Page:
Winning Edge: Elite scoring point guard who can also play some serious defense.

    Biggest Flaw: Team in free-fall against unremarkable competition.

14. Russ Smith, Louisville

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    Previous Ranking: 10

    Russ Smith certainly didn’t hurt Louisville in its successful recovery from a three-game skid, but he didn’t do anything special, either. Smith was right around his averages as the Cardinals took down Pitt and Marquette, so he was neither a hero nor a goat.

    Key Stats: 18.4 points and 2.2 steals per game

    Winning Edge: Country’s best two-way 2-guard.

    Biggest Flaw: Despite scoring punch, not an especially accurate shooter.

13. Nerlens Noel, Kentucky

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    Previous Ranking: 16

    Another week, another mind-boggling set of stats from Nerlens Noel in SEC play. The overpowering freshman set a Kentucky record with 12 blocks at Ole Miss and then avenged a loss to Texas A&M with 19 points and 14 boards in an overtime road win.

    Key Stats: 9.5 rebounds, 4.6 blocks and 2.3 steals per game

    Winning Edge: Best all-purpose defender in college game is now its leading shot-blocker.

    Biggest Flaw: Improved offense still isn’t too impressive.

12. Marcus Smart, Oklahoma State

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    Previous Ranking: 18

    For the first time since Big 12 play opened, Marcus Smart has put together back-to-back brilliant games.

    Torching unranked Iowa State is one thing. Racking up 25 points, nine rebounds and five steals in a road upset of mighty Kansas, on the other hand, is an eye-opening performance.

    Key Stats: 14.2 points, 5.8 rebounds, 4.6 assists and 2.9 steals per game

    Winning Edge: Most physical point guard around is also immensely productive.

    Biggest Flaw: Though they’re riding high now, his Cowboys have been seriously inconsistent.

11. Jeff Withey, Kansas

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    Previous Ranking: 9

    The Jayhawk defense disintegrated against Oklahoma State, and star Jeff Withey has to take the brunt of that blame. He turned in a pretty pedestrian effort against West Virginia, too, dropping to third in the nation in blocks in the process.

    Key Stats: 13 points, 8.3 rebounds and 4.2 blocks per game

    Winning Edge: Dominating star of one of the country’s toughest defenses.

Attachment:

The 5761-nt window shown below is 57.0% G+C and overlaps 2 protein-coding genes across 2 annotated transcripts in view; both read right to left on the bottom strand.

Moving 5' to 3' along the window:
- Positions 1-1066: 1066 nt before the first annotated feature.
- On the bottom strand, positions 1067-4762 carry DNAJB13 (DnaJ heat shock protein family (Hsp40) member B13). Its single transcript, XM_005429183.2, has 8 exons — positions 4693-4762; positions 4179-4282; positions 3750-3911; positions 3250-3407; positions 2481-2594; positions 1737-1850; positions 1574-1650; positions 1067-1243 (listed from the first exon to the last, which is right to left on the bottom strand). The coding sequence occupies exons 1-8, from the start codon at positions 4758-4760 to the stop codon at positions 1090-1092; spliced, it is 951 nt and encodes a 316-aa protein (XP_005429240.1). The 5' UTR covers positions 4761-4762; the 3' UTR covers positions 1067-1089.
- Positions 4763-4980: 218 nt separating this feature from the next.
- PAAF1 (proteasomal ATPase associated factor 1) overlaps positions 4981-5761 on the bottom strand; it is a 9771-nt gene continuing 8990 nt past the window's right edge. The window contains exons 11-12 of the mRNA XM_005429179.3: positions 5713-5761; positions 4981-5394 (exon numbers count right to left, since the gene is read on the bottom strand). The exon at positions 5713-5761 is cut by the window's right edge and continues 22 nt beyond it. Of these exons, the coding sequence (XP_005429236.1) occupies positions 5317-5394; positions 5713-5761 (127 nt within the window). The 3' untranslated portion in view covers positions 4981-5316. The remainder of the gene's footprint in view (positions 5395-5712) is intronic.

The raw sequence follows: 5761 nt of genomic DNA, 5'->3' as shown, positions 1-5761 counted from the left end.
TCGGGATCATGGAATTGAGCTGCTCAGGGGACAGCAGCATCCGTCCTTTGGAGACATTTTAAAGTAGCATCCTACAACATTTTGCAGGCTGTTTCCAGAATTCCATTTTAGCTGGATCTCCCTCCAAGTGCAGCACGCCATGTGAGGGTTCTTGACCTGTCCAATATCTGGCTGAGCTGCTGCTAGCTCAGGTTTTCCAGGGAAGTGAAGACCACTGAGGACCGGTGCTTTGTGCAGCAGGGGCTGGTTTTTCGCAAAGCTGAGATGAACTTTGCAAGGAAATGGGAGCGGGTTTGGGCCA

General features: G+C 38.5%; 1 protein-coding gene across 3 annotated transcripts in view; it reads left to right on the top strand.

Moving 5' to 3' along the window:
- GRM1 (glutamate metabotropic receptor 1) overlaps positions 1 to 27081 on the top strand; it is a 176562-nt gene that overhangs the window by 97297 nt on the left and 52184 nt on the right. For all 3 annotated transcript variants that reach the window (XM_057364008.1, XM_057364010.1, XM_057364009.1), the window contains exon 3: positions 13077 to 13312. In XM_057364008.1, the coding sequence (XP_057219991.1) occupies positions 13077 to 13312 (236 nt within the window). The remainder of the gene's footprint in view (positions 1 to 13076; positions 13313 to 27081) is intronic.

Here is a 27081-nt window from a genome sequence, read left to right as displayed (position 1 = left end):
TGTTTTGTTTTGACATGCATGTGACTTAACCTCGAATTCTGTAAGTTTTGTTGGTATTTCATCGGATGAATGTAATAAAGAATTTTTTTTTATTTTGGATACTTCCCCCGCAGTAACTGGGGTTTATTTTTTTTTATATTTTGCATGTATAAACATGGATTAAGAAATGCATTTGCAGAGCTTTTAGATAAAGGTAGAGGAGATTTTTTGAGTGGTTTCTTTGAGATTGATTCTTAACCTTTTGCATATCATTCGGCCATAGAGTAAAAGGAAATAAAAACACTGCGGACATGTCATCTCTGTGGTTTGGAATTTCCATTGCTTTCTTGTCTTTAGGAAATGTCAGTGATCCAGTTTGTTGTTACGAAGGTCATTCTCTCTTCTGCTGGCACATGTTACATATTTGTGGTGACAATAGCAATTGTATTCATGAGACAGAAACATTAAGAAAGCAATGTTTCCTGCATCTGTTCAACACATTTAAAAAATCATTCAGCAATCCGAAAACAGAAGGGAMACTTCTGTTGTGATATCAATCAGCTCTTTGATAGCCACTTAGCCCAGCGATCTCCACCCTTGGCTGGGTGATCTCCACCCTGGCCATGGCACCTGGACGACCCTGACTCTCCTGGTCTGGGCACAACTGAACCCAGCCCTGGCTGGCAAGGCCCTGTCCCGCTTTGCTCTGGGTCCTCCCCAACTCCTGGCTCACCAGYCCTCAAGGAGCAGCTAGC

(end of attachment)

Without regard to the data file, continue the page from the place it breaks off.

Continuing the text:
Biggest Flaw: Only a competent offensive player.

10. Erick Green, Virginia Tech

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    Previous Ranking: 6

    Erick Green had such an off night against North Carolina on Saturday that he lost half a point off his scoring average in one game. Compounding Green’s troubles, his Hokies have now dropped four in a row to fall into a last-place tie in the ACC.

    Key Stats: 25 points and 4.2 assists per game

    Winning Edge: No. 1 scorer in college hoops.

    Biggest Flaw: Disastrous team is only getting worse.

9. Jack Cooley, Notre Dame

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    Previous Ranking: 13

    Notre Dame needed a monster week from its low-post star, and Jack Cooley delivered. Seventeen points and 16 rebounds against Villanova, followed by 26 and 16 in overtime against DePaul, secured a pair of hard-fought Irish wins.

    Key Stats: 15 points and 11.3 rebounds per game

    Winning Edge: Making a push for the title of nation’s top post player.

    Biggest Flaw: Team has dropped off the radar.

8. Doug McDermott, Creighton

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    Previous Ranking: 11

    The ridiculous thing about Doug McDermott’s season is that his 29-point, 10-board effort against Missouri State wasn’t even all that special by his standards. His stock gets a major boost from Creighton having recaptured first place in the MVC.

    Key Stats: 24 points and 7.3 rebounds per game, .510 three-point shooting

    Winning Edge: Hyper-efficient scorer has kept mid-major Creighton in national rankings.

    Biggest Flaw: Lackluster defender.

7. Anthony Bennett, UNLV

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    Previous Ranking: 5

    Anthony Bennett had a schizophrenic week. He rebounded well but scored poorly against Nevada and then posted a reverse performance against Boise State.